Article

[ THE WIRE ] Skipper’s Report

3rd January 2017
Time: 0021
Position: 36°11.9N 012°07.5W
COG: 160°T
SOG: 6kts
Wind: SW 6
Swell: W/SW 10-12ft
Sky: 0/8
Weather: Clear, and squalls now seemingly behind us.

A truly wet and wild rollercoaster the last 24 hours have been. We’ve done it all. Used every sail. Done every evolution. I’ve slept in every position possible within 6 ft of the main companionway. I’ll start at the beginning.

The gradual build of wind and waves continued all evening. We started working through reefs in the mainsail, and the ride got faster, more fun, and much, much wetter. Disco, it seems, delivers a VERY wet deck in a heavier sea state. I’ve never been on a boat that takes quite so much water down the deck, and so far down the deck. The cockpit will get hit by its own mini-wave, once it’s swept down the length of the rest of the boat first. It makes for a lively time when working up front, and I fully appreciate the seriousness of working on the bow in heavy weather from personal experience. We did our big sail change at 3 am, with both watches teaming up to get the yankee 2 down, bagged, and below. This was preceded by a robust safety brief, and the team carried out a flawless operation while I kept the boat deep downwind to reduce the amount of ocean coming over the deck. At this point we were still sailing at over 8 kts with just the staysail and 2 reefs, so decided that we didn’t need any more sail than that, and stuck with it for the rest of the night.

The helming has been incredible, cutting our way through an ever-increasing sea state with relative ease. Whoops of delight are a frequent occurrence, in particular from Joe and Henry. Connor’s watch had the tricky one with some big weather changes. They saw the warm front go through, followed by some big squalls. The wind was going from 30 to 5 kts, from any direction, and the rain was absolutely torrential. We ended up going round in circles in the middle of a huge lightening storm, at which I point I decided to lash the wheel, get everyone down below, and have a big group round of tea, coffee, a large chunk each of my mum’s Christmas cake, and what Henry would describe as ‘a bit of Sunday’. Ty choose this time to get epically sea sick, and after a making a right mess of the deck, retreated to his bunk, leaving more cake and ‘Sunday’ for the rest of us.

Brief respite over, we were back to it, and by mid-morning the helming started to become really hard work, with the sea state building considerably. Connor and Ty had done an amazing job helming all morning, making it look so easy I couldn’t believe how difficult it really was when I jumped on the wheel to have a play. With the sea now very rough to high, and our apparent wind headed up into the 40 kt range, we snugged in the 3rd reef, and made the call to change to our storm staysail. Henry, Seb, and I went forward to wrestle the usual one down, unceremoniously stuffed it down the hatch to the awaiting off-watch, and they then passed up our bright orange storm sail. We managed to get it on and hoisted without event, and soon were on course again, orange leading the way.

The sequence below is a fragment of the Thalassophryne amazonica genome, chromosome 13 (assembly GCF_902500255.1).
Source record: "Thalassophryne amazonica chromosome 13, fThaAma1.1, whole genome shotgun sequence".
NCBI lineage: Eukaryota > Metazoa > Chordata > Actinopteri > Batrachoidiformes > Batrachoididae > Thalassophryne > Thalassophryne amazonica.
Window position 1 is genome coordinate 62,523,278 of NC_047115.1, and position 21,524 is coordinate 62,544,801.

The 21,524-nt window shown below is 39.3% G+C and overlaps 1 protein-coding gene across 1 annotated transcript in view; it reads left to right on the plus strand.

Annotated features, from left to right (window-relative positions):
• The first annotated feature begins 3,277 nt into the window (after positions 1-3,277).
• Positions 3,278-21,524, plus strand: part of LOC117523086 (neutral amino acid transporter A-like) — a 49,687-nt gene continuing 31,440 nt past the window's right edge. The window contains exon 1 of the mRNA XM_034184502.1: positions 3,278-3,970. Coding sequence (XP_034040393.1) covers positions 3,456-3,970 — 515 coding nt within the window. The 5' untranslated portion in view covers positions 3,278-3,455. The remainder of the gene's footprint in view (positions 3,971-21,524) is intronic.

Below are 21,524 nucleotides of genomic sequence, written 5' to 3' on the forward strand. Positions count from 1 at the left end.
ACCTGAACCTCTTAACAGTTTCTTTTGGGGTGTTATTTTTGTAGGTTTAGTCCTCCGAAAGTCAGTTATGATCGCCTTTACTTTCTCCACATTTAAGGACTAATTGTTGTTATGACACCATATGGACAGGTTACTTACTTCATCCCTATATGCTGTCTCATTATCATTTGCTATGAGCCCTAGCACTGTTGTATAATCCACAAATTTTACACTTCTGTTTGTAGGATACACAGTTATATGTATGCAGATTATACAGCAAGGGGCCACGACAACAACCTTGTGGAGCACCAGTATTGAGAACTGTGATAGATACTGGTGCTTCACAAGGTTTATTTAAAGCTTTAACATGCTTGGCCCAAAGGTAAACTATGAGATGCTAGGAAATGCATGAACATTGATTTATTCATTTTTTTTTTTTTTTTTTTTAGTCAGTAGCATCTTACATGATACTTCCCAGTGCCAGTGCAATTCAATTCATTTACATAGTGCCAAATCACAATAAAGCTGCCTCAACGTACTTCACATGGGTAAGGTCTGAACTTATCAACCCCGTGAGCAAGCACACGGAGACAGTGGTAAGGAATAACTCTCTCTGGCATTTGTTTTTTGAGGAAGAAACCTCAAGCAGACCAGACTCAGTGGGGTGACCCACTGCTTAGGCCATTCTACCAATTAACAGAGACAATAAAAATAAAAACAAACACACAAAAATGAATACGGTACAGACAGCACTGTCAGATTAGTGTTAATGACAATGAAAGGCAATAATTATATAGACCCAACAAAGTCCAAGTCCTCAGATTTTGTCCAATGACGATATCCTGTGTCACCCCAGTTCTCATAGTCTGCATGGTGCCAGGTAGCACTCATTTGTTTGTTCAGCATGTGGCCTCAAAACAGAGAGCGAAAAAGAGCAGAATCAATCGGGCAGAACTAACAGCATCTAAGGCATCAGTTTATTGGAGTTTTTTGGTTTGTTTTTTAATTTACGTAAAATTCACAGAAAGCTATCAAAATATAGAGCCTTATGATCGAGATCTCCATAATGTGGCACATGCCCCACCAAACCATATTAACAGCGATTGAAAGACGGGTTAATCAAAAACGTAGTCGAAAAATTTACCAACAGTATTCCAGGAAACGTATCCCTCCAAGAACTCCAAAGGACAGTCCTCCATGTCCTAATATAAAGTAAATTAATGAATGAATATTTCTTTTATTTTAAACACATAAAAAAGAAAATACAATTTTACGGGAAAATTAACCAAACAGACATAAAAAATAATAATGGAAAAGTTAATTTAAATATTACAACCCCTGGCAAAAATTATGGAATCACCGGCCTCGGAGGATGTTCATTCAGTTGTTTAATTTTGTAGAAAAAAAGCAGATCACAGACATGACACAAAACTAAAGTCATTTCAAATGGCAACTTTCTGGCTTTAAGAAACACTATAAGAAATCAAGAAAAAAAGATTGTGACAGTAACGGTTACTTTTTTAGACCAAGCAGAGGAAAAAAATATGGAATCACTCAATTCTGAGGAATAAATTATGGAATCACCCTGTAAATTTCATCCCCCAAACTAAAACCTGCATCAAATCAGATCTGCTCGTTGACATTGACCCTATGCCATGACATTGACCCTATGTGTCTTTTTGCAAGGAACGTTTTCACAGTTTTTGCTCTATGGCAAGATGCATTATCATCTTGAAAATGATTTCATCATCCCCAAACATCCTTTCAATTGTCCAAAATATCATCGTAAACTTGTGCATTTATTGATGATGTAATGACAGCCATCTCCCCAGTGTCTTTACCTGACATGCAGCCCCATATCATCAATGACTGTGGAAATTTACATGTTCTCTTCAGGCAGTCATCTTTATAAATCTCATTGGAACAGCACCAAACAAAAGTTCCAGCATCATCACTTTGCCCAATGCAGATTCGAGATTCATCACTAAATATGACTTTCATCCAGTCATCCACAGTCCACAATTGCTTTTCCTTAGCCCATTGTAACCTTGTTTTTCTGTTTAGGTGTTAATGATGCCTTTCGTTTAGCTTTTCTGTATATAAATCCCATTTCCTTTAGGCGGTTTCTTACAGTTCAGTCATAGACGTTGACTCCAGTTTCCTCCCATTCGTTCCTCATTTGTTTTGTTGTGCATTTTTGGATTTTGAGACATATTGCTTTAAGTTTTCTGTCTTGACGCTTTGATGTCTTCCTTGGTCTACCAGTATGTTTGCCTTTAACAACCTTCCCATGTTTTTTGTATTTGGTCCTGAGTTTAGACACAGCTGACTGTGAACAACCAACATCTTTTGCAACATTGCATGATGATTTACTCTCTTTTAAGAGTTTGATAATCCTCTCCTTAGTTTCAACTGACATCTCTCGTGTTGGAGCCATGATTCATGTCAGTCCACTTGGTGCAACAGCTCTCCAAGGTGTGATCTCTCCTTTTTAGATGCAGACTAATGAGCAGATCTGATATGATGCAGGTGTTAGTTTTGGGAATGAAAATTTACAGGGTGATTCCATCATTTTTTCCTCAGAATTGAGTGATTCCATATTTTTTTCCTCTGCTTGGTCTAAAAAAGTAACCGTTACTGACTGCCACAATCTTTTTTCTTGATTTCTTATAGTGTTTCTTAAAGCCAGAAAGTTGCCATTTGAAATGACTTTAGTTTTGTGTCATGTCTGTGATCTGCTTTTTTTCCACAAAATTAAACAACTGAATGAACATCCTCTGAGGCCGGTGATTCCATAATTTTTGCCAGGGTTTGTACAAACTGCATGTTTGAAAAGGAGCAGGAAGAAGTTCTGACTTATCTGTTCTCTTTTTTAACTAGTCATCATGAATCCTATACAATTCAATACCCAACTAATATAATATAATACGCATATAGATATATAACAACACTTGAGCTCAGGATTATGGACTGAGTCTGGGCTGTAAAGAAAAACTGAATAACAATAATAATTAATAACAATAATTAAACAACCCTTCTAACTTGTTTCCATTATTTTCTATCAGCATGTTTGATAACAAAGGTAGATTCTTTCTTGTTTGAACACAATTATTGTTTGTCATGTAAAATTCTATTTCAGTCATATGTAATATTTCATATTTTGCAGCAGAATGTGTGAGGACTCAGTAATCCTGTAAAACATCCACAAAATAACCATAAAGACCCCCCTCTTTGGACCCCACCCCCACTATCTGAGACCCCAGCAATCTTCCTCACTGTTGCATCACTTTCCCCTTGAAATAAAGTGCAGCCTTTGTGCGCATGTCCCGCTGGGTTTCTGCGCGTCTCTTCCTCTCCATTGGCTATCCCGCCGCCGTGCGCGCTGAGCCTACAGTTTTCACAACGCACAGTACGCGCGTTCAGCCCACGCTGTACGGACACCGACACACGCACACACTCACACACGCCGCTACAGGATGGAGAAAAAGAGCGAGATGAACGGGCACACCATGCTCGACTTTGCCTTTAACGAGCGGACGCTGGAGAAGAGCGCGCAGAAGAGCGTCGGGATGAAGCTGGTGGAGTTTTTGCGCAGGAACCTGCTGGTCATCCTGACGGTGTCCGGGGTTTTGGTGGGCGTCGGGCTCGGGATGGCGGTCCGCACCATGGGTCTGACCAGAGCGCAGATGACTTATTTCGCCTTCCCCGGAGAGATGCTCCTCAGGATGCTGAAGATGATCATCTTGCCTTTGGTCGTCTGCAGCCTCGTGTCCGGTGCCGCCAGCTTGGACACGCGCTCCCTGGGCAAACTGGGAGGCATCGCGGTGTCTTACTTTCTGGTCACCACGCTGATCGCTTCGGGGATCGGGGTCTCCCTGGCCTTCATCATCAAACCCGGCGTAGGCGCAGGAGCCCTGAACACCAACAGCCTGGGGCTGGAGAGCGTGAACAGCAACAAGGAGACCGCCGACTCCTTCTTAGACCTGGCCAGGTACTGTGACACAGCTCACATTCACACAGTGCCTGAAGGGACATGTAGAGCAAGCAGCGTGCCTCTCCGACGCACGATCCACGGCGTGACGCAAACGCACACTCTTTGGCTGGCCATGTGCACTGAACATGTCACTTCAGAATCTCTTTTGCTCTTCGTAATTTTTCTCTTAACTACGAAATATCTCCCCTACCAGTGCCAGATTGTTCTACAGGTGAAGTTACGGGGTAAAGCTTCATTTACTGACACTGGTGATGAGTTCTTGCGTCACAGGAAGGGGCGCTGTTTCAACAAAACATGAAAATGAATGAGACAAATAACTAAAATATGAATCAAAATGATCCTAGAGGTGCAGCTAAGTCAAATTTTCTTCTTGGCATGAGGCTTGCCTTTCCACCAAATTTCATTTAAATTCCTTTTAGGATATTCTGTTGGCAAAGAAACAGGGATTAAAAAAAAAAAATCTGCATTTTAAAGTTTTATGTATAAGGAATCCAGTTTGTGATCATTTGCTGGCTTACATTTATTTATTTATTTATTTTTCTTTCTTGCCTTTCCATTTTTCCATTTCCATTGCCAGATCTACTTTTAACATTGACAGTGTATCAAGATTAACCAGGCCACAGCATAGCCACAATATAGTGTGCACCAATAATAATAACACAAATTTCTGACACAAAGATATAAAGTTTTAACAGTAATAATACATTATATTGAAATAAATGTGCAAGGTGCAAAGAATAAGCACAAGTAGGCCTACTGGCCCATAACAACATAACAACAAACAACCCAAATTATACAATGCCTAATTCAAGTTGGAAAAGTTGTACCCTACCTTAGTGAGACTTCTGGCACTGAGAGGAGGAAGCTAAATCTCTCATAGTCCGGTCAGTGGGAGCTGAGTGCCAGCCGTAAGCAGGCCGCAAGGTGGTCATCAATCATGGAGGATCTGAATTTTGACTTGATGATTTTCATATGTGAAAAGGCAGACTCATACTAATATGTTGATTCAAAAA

Since then things eased off slightly, so we put the yankee 3 up as well, and I made the mistake of shaking out a reef. This was immediately followed by a large and sustained squall. Henry and I went back out to put the 3rd reef in again, which involved a wave big enough to wipe us both out and worry me for the first time on the boat yet when Henry disappeared off behind the mast with the wave. Henry is now in the club I joined a few years ago, that truly appreciate the value of being clipped on the foredeck. As I dragged him back up the deck by his lifejacket and asked if he was OK, I was met with the response of “That was awesome!” Typical…

All this time, life below has had to continue, and it’s been very impressive how the team have kept the food and galley running. Alex in particular seems completely immune to any form of seasickness, so has been a real trooper keeping it together below decks in hard conditions. There’s a fair bit of carnage below at the moment, including the monster that is an un-bagged sail in the forepeak, but once everyone has had a breather we’ll get onto sorting out that side of things.

I have a Lego brick super-glued above my nav station, and it is currently adorned with Kenzie Kosmala’s little Lego man of bravery that Seb brought with him to keep him brave as well. I’d like to thank Kenzie for lending us his little man of bravery, and it’s made sure we all stayed brave and kept on sailing.

Rhys Kosmala will be pleased to know that my official ‘Skippers Spork’ that he handed me the day before we left is being fully appreciated at least twice a day, and now has its own ‘Skippers Spork holder’ in the galley, to ensure it’s status is maintained and it doesn’t enter the general spork population.

The evening is clear and starry for the first time in what feels like ages, and with gradually abating conditions, everyone is getting the break they need, and life will slowly return to the peculiar usual that is offshore sailing. Disco has been exceptional throughout the last 48 hours, and proved her worthiness for the challenges we have in store over the next year, and I’m now more confident than ever before that she is ‘the’ boat to accompany The Longest Swim. Happy boat, knackered crew, exhausted skipper, all living life. More of the same please!

•  •  •

Follow our progress across the Atlantic using our live tracker!

Recommended articles

Leave a Reply

Your email address will not be published. Required fields are marked *

Get in touch with the team! We'€™d love to hear from you; Whether you have a question, want to schedule an interview, or become involved in the project.

We are proud to have the support of our strategic partner

Exploration Institute

Sign up to our newsletter